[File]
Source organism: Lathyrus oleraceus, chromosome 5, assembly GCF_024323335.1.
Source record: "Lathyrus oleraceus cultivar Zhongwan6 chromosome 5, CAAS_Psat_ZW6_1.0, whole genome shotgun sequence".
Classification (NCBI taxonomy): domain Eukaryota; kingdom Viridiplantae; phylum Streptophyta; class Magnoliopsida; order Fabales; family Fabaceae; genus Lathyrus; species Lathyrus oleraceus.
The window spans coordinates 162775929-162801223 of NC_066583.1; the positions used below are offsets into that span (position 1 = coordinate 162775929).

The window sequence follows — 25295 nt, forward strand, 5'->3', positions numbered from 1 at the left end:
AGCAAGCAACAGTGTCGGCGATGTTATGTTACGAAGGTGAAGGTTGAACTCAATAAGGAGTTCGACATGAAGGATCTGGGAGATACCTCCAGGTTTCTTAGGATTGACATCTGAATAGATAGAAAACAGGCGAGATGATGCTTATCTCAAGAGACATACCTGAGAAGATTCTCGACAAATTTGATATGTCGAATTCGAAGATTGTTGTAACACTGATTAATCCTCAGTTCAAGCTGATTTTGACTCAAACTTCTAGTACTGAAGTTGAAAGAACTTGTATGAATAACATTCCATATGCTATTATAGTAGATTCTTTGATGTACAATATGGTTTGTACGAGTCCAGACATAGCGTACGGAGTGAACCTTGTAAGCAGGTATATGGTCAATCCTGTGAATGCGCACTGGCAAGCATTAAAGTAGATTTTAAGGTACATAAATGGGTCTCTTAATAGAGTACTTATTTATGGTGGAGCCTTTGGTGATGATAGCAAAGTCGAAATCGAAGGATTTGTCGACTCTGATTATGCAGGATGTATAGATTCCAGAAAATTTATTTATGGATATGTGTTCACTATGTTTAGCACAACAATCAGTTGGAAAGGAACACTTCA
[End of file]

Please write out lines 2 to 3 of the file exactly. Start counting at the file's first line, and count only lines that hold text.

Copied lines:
Source record: "Lathyrus oleraceus cultivar Zhongwan6 chromosome 5, CAAS_Psat_ZW6_1.0, whole genome shotgun sequence".
Classification (NCBI taxonomy): domain Eukaryota; kingdom Viridiplantae; phylum Streptophyta; class Magnoliopsida; order Fabales; family Fabaceae; genus Lathyrus; species Lathyrus oleraceus.